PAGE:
WASHINGTON – U.S. Senator Chris Coons (D-Del.), a member of the Senate Foreign Relations Committee, last night joined CNN’s Cuomo Prime Time.
“Whether it was to kidnap and interrogate a journalist or whether it was with the intention of killing him, either way they bear the responsibility for an interrogation, whether it was intended to lead to his death or intended to simply lead to his kidnapping,” said Senator Coons. “Either of those count as a fundamental violation of human rights under the Global Magnitsky Act. And it is something that I think we in the Senate should take a strong stand here. If President Trump won't send a strong signal that the United States still puts values, values like protecting human rights and protecting journalists, ahead of our interests, such as arms deals with the Saudis, then the Senate should step forward and do it.”
Full video and audio available here.
Excerpts from the interview:
Sen. Coons on Sen. Warren's DNA test: Great to be with you again, Chris. What a striking day it's been in terms of so many different developments, from Jamal Khashoggi's disappearance and likely murder at the hands of the Saudis to the result of Senator Warren's DNA test that you just referenced. I think it's really striking that Donald Trump got his start in politics by challenging President Obama's citizenship, his birtherism escapade, where once it was proven, of course, that President Obama was in fact born in Hawaii, in the United States, Trump really did not ever concede that he'd been wrong all along. I frankly think this is just another episode where although the President very publicly said he'd pay a million dollars to her favorite charity if she took a DNA test. She's done it. She's put to rest his, I think, juvenile, offensive, and inappropriate suggestions using his nickname for her that somehow she didn't know her own family history. And I think it's best for everybody if we move on here and recognize that this is just another episode that was beneath the President.
Sen. Coons on Jamal Khashoggi: It's not okay. And as you referenced, 20 members of the Senate Foreign Relations Committee, an equal number of Republicans and Democrats, signed a letter to President Trump starting the 120-day process under the Global Magnitsky Act under which he has to determine what happened and recommend the imposition of sanctions if he finds a violation of human rights. Of course, Chris, it's not okay for the Saudis to send a team to their consulate in Turkey, in Istanbul. Whether it was to kidnap and interrogate a journalist or whether it was with the intention of killing him, either way they bear the responsibility for an interrogation, whether it was intended to lead to his death or intended to simply lead to his kidnapping. Either of those count as a fundamental violation of human rights under the Global Magnitsky Act. And it is something that I think we in the Senate should take a strong stand here. If President Trump won't send a strong signal that the United States still puts values, values like protecting human rights and protecting journalists, ahead of our interests, such as arms deals with the Saudis, then the Senate should step forward and do it.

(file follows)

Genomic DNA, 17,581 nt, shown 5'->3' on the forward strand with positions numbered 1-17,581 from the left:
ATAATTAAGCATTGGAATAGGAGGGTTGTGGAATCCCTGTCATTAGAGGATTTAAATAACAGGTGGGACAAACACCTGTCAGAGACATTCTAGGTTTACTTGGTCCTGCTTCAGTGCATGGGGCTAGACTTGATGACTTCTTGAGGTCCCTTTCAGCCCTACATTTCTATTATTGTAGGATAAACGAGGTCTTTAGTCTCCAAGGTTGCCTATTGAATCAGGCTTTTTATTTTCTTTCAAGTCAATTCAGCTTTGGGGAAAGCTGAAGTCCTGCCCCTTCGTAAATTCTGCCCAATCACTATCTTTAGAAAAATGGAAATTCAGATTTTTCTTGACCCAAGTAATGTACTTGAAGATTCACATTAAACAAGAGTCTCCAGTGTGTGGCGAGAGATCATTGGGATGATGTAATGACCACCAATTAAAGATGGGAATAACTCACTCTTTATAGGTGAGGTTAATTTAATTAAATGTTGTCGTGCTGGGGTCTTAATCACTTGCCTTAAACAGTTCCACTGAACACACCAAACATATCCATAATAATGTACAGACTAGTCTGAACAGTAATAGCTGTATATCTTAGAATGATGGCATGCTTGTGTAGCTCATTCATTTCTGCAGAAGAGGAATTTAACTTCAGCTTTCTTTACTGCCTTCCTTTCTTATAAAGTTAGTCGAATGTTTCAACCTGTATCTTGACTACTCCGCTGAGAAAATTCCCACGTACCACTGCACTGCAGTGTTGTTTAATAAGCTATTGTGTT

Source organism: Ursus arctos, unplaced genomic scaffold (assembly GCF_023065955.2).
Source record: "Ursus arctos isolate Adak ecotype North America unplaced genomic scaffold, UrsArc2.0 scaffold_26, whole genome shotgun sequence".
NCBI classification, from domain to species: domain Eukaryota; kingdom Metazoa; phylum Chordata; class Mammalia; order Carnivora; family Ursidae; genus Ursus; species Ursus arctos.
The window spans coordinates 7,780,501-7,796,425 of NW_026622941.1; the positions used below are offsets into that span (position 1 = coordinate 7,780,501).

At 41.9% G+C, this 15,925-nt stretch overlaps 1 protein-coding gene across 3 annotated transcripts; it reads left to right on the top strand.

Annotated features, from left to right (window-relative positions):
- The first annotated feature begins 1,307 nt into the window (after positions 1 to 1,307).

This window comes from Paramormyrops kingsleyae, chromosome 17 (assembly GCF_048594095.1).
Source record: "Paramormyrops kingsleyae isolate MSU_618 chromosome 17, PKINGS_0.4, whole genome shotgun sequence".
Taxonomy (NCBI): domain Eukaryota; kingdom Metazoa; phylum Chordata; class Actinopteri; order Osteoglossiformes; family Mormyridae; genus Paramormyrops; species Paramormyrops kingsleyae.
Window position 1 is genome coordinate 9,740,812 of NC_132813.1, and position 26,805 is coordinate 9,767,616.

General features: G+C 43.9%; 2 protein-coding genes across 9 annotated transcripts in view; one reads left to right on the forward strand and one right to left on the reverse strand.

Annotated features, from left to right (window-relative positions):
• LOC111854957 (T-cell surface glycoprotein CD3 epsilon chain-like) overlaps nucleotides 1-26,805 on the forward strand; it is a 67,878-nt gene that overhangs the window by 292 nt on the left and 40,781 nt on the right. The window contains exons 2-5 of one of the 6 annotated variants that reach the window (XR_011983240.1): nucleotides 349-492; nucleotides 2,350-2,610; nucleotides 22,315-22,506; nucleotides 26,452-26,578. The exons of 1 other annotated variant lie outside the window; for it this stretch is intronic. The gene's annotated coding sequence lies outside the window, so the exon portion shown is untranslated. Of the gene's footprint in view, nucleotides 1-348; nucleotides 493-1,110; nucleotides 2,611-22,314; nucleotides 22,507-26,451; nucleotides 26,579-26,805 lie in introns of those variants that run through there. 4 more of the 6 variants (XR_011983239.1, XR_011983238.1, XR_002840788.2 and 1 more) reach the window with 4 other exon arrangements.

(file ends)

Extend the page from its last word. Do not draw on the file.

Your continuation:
More on Khashoggi: Well what concerns me most about his conduct in the world is the ways that it weakens us. When he seems more eager to stand up to our close and valued allies like Justin Trudeau in Canada or Angela Merkel in Germany and to embrace or excuse or believe dictators like Kim Jong-un or Duterte in the Philippines or Putin in Russia or in this case King Salman of Saudi Arabia or the Crown Prince. If this proves true that they directed, ordered a kidnapping and murder of a journalist, an American resident, someone a critic of the Saudi royal family at times, then that would be the latest in a disturbing line of incidents where it maybe that our own President's statements, his calling the press the enemy of the people, made the suggestion to the Saudis that they could do something like this and get away with it. So here is an opportunity for President Trump to step forward in the tradition of Republican presidents like Ronald Reagan and show that we do put human rights first. That's something that both Republican and Democratic presidents have taken strong efforts and decisive actions to show the world that we don't just lead with our interests. We also, more importantly at times, lead with our values.
Sen. Coons on Trump's statements on Saudi Arabia: Well that win at all costs approach to politics is, I think, dangerously debasing. The reasons that people do get into public service or politics, which is not to win at all costs, but to win based on principle. He did in that same interview, Chris, in answering the question, "What sort of action will you take against the Saudis if these allegations are true?" he cited a $110 billion in defense contracts. First that is just wrong on the facts. That got Four Pinocchio's from Fact Checker. It's more like $4 billion in defense contracts that have been signed since his visit last year. Nothing like $110 billion. And frankly, regardless of how large the contracts might be, in matters of principle of values we have to weigh them very heavily and at times put them in front of sort of narrow or short-term economic interests for the country. Because what America stands for that distinguishes us from other countries is that we will put our values at the head of the line of our national interests.